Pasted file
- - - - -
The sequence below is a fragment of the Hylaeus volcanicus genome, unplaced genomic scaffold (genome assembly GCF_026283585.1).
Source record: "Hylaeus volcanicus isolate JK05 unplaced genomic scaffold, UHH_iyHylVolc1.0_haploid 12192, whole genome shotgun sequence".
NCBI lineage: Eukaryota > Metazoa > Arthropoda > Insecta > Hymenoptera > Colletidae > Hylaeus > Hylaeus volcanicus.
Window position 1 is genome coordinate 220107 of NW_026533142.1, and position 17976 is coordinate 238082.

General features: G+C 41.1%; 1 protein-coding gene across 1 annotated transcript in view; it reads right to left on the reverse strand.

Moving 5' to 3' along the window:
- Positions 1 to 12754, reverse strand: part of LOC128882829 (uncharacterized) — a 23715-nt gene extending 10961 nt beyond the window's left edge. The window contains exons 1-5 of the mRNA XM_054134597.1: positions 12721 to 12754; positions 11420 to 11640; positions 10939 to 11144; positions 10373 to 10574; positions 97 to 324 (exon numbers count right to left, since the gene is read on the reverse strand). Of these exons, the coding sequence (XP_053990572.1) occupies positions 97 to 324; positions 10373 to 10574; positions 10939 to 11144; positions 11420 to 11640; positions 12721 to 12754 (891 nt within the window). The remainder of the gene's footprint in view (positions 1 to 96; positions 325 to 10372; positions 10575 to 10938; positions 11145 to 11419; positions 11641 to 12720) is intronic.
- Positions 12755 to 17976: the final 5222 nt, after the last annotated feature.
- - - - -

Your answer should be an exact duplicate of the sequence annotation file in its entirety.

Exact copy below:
The sequence below is a fragment of the Hylaeus volcanicus genome, unplaced genomic scaffold (genome assembly GCF_026283585.1).
Source record: "Hylaeus volcanicus isolate JK05 unplaced genomic scaffold, UHH_iyHylVolc1.0_haploid 12192, whole genome shotgun sequence".
NCBI lineage: Eukaryota > Metazoa > Arthropoda > Insecta > Hymenoptera > Colletidae > Hylaeus > Hylaeus volcanicus.
Window position 1 is genome coordinate 220107 of NW_026533142.1, and position 17976 is coordinate 238082.

General features: G+C 41.1%; 1 protein-coding gene across 1 annotated transcript in view; it reads right to left on the reverse strand.

Moving 5' to 3' along the window:
- Positions 1 to 12754, reverse strand: part of LOC128882829 (uncharacterized) — a 23715-nt gene extending 10961 nt beyond the window's left edge. The window contains exons 1-5 of the mRNA XM_054134597.1: positions 12721 to 12754; positions 11420 to 11640; positions 10939 to 11144; positions 10373 to 10574; positions 97 to 324 (exon numbers count right to left, since the gene is read on the reverse strand). Of these exons, the coding sequence (XP_053990572.1) occupies positions 97 to 324; positions 10373 to 10574; positions 10939 to 11144; positions 11420 to 11640; positions 12721 to 12754 (891 nt within the window). The remainder of the gene's footprint in view (positions 1 to 96; positions 325 to 10372; positions 10575 to 10938; positions 11145 to 11419; positions 11641 to 12720) is intronic.
- Positions 12755 to 17976: the final 5222 nt, after the last annotated feature.